I did an experiment. I have never been fond of the notion of paring a dovetail intentionally. Hey, we've all pared to a line after we screwed up the sawing of it, or when there are whiskers left over after chopping, but to saw cut short of the line with the expressed purpose of adding an extra step to pare to the line... It just never seemed sensible to me. However! Never let it be said that I was not Open Minded! An experiment was in order.
I dug a little example pin-board out of my scrap pile and found another piece of wood to cut tails in. The board in question was, sadly, not quite the same thickness as the pin board, and that came back to bite me just a wee bit, but more on that later.

So I marked out each end of this little bit of wood from the same pin board. One set on each end. I then marked them 'saw' and 'pare' and started sawing. The 'pare' end was sawed with about 1/16" left to pare away to get to the line. The 'saw' end was sawed right to the line. Here is the 'pare' end:

The 'saw' end went together as per normal. Unfortunately, since the pin board had come out of the scrap bin and it was slightly thinner material than the tail board, the pins are a bit short, but that's of no real importance here. What matters is the fit between the pins and tails. Here is the 'saw' end of the board:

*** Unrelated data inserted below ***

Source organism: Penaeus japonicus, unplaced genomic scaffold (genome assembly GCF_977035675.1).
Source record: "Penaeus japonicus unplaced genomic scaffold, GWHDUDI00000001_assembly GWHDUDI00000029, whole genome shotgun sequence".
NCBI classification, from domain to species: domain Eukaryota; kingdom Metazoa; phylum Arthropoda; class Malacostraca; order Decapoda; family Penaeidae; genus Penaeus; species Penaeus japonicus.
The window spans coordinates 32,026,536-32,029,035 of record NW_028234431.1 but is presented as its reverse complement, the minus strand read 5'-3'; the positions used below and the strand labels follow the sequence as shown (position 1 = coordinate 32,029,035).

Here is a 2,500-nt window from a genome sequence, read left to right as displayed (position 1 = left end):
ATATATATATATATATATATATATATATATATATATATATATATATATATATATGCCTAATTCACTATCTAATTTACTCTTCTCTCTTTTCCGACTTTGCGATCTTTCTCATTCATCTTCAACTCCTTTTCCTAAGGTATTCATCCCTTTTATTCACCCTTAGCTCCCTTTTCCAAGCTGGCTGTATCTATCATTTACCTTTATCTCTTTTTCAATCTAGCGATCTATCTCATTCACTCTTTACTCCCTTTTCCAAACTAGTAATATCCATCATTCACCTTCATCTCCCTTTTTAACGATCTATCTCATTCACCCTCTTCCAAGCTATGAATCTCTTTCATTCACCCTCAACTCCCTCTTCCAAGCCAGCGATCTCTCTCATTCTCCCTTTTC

It turned out well enough, tight enough that the glue-up would sort out its minor problems. It went together with firm hand pressure, and squeaked as it did so (you've got to like the squeak!).
The pared end was a shambles. Why? Despite my spending at least three times longer on it than the saw-to-line end, and using honest-to-gosh paring chisels sharp enough to do cataract surgery with, it was miserable to try to pare a flat plane in the right location. Why is that? That's because there's only a scribe mark on one side of the piece! How are you supposed to get the plane in the right place with only a depth and one side? it was misery. No doubt if you were a person who used various jigs and appliances to cut dovetails such that you didn't have to worry about maintaining the vertical plane, etc. you'd be alright, but I found the experience far from rosy.
Oh, here's a shot of the pared-end of the board, showing the gappy dovetails:

Bottom line? The saw, properly used, always gives you a nice, flat plane and is far more predictable than trying to pare free-hand after the fact. I'm going to stick with sawing to the line, particularly since it's hugely faster!

Thursday, July 30, 2009

Layout methods

Beyond the selection of the type of gauge to use to get the angle you want (dealt with moons ago in this entry) there is the greater issue of laying out the tails and pins on the boards. The first question is whether to do a formal layout at all. Frank Klaus just eye-balls the angle and placing. It certainly works for him.